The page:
The Exponent

The ride creates the bike

The Exponent

The Exponent

The ride creates the bike.

Photos: Nelson Kanno, Ractrack Photo: Brian Nitto

The Exponent

The Exponent

The ride creates the bike.

Photos: Nelson Kanno, Ractrack Photo: Brian Nitto

The Exponent

The Exponent

The ride creates the bike.

Photos: Nelson Kanno, Ractrack Photo: Brian Nitto

The Exponent

The Exponent

The ride creates the bike.

Photos: Nelson Kanno, Ractrack Photo: Brian Nitto

The Exponent

The Exponent

The ride creates the bike.

Photos: Nelson Kanno, Ractrack Photo: Brian Nitto

The Exponent

The Exponent

The ride creates the bike.

Photos: Nelson Kanno, Ractrack Photo: Brian Nitto

The Exponent

The Exponent

The ride creates the bike.

Photos: Nelson Kanno, Ractrack Photo: Brian Nitto

The Exponent

The Exponent

The ride creates the bike.

Photos: Nelson Kanno, Ractrack Photo: Brian Nitto

The Exponent

The Exponent

The ride creates the bike

Photos: Nelson Kanno, Ractrack Photo: Brian Nitto

Many styles dictate bikes. Maybe you’re into period-correct choppers, with every last slotted screw and cast-aluminum part eBay’d onto your nostalgia machine, or is it a club-style bike? It was just coincidence; Jax had nothing to do with your newfound FXR fever (which is easily subdued with Children’s Tylenol). Is it possible that the style does not always create the bike? Could the actual ride create a bike?

I’ve known Brandon “Brawny” Holstein of Brawny Built since he was in the seventh grade in Hawaii. And I can attest to the fact that he’s always been a guy who blazes his own trail, which he has with the delights of a nimble and easily serviceable four-cam Evo Sporty drivetrain. Chopped up, stripped, regeared, reengineered, and hopped up into warp drive, Brawny’s been modifying Sportsters consistently since 1994. It shows.

But with all the experiences he’s had with these machines, various influences, builds, and styles, what created this one for our viewing pleasure?

HB: So what’s the story with Brawny Built & Speed Merchant? BH: It is all kind of one and the same. What I do is Brawny Built, and that’s what I bring to the table. It’s my full-time gig, and The Speed Merchant I’m partnered up with two others: “Denver Dan” Begakis and Mark Kawakami.

HB: So what happens at Brawny Built?

BH: Fabricating, welding, repair, service, everything to maintain and to make your bike better. Specializing mainly in Sportsters, FXR, and Dyna. Basically more rideable Harleys—more than others!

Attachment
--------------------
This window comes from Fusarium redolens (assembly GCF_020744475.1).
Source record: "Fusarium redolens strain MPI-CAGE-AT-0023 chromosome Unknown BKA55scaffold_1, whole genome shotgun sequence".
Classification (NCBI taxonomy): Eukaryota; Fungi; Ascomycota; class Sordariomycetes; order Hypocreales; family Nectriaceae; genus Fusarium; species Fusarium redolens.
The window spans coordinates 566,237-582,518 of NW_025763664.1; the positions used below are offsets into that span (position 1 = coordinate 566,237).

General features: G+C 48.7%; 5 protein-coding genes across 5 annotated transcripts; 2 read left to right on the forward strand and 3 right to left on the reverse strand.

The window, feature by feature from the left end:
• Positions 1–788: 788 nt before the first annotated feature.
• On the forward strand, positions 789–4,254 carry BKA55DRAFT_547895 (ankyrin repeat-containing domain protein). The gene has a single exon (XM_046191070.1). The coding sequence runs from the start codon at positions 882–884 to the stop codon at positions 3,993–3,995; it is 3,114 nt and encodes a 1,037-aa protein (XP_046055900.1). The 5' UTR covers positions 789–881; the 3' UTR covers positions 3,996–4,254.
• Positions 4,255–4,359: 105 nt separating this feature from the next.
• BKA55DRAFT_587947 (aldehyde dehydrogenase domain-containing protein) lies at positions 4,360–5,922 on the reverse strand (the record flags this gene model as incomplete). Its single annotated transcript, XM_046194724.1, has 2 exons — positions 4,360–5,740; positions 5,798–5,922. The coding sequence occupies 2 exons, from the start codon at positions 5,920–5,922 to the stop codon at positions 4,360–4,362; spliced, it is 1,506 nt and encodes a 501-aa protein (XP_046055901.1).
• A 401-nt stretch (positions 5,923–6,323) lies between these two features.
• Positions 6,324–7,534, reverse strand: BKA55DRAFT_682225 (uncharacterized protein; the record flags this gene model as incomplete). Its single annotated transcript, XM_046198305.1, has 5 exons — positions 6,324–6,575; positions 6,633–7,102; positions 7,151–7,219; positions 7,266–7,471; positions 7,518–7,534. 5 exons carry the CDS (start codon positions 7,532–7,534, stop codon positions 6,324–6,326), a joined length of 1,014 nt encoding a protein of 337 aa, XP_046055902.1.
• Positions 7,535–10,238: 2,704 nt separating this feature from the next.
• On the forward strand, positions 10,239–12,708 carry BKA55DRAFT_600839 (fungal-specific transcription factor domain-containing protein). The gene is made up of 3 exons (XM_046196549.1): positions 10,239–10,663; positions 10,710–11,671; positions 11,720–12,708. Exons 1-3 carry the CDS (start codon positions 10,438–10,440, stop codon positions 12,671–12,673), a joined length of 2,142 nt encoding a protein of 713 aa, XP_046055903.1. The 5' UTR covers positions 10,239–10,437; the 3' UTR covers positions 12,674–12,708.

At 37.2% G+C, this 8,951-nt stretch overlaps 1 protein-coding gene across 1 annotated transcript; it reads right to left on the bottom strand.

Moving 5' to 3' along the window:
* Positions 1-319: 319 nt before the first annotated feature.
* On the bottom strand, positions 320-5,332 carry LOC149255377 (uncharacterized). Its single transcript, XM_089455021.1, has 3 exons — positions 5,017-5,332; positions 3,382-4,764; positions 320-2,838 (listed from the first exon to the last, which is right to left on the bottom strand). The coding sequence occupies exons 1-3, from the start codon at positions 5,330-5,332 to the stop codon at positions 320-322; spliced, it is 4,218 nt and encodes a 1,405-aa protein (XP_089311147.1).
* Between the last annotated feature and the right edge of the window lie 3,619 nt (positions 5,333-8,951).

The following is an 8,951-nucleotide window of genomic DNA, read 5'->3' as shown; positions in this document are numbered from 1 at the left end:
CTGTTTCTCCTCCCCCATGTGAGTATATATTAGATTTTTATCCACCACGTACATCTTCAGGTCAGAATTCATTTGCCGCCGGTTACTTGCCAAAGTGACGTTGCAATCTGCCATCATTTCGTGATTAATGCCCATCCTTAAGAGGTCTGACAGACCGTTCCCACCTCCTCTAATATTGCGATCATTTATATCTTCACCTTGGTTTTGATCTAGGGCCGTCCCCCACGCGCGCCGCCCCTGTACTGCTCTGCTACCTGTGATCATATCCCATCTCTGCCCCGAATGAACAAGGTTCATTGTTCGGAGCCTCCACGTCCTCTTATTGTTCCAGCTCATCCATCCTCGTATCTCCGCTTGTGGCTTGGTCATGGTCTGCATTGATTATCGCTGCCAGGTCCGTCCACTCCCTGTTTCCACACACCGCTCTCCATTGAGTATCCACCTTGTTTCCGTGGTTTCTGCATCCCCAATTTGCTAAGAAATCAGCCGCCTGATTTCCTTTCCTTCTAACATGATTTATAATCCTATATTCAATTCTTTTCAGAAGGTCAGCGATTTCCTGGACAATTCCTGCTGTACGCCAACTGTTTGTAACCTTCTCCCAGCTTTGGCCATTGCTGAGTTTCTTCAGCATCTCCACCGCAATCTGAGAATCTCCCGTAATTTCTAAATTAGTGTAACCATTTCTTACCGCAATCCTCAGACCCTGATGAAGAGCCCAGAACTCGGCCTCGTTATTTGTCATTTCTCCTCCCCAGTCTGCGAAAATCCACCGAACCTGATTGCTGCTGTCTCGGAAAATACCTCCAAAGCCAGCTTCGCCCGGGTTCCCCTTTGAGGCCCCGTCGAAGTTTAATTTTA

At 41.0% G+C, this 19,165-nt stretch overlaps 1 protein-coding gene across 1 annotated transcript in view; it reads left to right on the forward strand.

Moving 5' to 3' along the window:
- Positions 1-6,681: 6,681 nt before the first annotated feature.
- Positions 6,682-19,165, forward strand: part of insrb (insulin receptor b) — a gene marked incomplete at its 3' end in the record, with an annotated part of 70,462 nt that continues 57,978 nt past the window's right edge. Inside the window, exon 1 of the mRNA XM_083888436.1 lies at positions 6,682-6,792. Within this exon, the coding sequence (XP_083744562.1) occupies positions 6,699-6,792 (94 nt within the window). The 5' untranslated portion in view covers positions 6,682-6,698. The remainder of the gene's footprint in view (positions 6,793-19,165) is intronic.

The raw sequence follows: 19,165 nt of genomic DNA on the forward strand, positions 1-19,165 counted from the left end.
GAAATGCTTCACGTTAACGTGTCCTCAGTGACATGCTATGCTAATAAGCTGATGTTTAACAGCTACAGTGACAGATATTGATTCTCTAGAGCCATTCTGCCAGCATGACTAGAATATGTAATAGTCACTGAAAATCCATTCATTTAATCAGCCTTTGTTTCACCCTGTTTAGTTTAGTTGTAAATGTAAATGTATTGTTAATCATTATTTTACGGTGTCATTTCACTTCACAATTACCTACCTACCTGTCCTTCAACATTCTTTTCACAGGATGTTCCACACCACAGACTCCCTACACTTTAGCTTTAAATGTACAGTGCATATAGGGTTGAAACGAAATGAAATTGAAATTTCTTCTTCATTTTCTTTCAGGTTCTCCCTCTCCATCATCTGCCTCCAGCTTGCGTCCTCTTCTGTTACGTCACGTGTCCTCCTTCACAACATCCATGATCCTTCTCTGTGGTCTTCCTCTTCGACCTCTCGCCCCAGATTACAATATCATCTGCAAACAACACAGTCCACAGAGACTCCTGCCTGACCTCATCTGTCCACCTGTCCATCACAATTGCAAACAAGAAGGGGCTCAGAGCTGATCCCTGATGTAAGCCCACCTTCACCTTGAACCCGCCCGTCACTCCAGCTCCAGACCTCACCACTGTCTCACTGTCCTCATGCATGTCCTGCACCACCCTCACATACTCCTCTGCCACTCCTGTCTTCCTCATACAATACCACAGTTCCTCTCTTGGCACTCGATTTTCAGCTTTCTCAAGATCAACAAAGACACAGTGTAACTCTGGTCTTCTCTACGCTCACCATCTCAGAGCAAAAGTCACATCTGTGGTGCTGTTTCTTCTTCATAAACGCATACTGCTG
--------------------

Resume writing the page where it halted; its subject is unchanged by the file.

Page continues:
HB: Where did this bike start? What were the ideas? BH: I think my style has naturally progressed into this. Aggressive on the street. This time I wanted to do something a little more different by using a side monoshock. I’ve done a regular monoshock in the past—different ways and angles. I just wanted to set it off to the side. And this became the exponent. I typically like to get rid of the subframe and start fresh—something I can design and lighten up, trim the fat.

HB: Is the wheelbase longer than stock? BH: It looks longer, but it’s exactly the same because it’s cleaned up under the seat, which makes the swingarm look longer.

HB: What’s in the engine? BH: It’s a ’93 1200, Branch heads with matching 10.5:1 compression pistons, Andrews V4 cams, Mikuni carb. I completely went through the entire engine and transmission. I was initially going to sell it and had a couple of buyers back out. Then after that I built it to what it is now. It’s still for sale.

HB: The front end looks clean… BH: It’s Speed Merchant fork adjusters with our new triple trees. The trees have a modified offset from stock, which gives it more trail to increase stability, even on a stock bike. Most of the bikes I set up are taller in the back, which changes the geometry in the front end. You’ll definitely feel it at high speed on the freeway. Crossing the double yellow at high speeds on the 405, your bike may get a little bit squirrelly, a little wobble. Now with these trees, there are no problems.

HB: The wheel and tire choices are interesting. BH: It’s a 50/50 composition, on/off road. Pirelli Scorpions. I’ve used them in the past on rigids and really like them.

HB: What parts did you make by hand? BH: Subframe, seat pan, swingarm, and mounting assembly. I modified two sets of foot controls—Crossroads and Storz. The tank’s a modified AMF. Handlebars were cut and sectioned. Oil tank and tail section was done by Len Higa at Oni Motorworks. The Tokico radial-mount caliper on the stock 39mm legs are used with a bracket from Wompy over at Still Kicking. It used to be one-off. Since then, we’ve done kind of a collab and have started to produce them, but they’re his design. It’s great to use a Tokico from a GSX-R on a 2,000-up 39mm Showa front end.

HB: What’s it like to ride? BH: Fun! Snappy. It used just be a wheelie machine, but now that I’ve regeared it, I can cruise at 100 mph.

HB: You’ve been building Sportsters for a long time now—a lot longer than many. I remember a lot of people not even considering a Sportster before. BH: It’s strange because I would expect to see more of this, more people riding these, but the reality is that it’s a select following of guys who really like to ride. New guys in the scene who tend to not ride aggressively set their Sportsters up in a total different direction. The natural progression for me is on the riding style; the ride created the bike.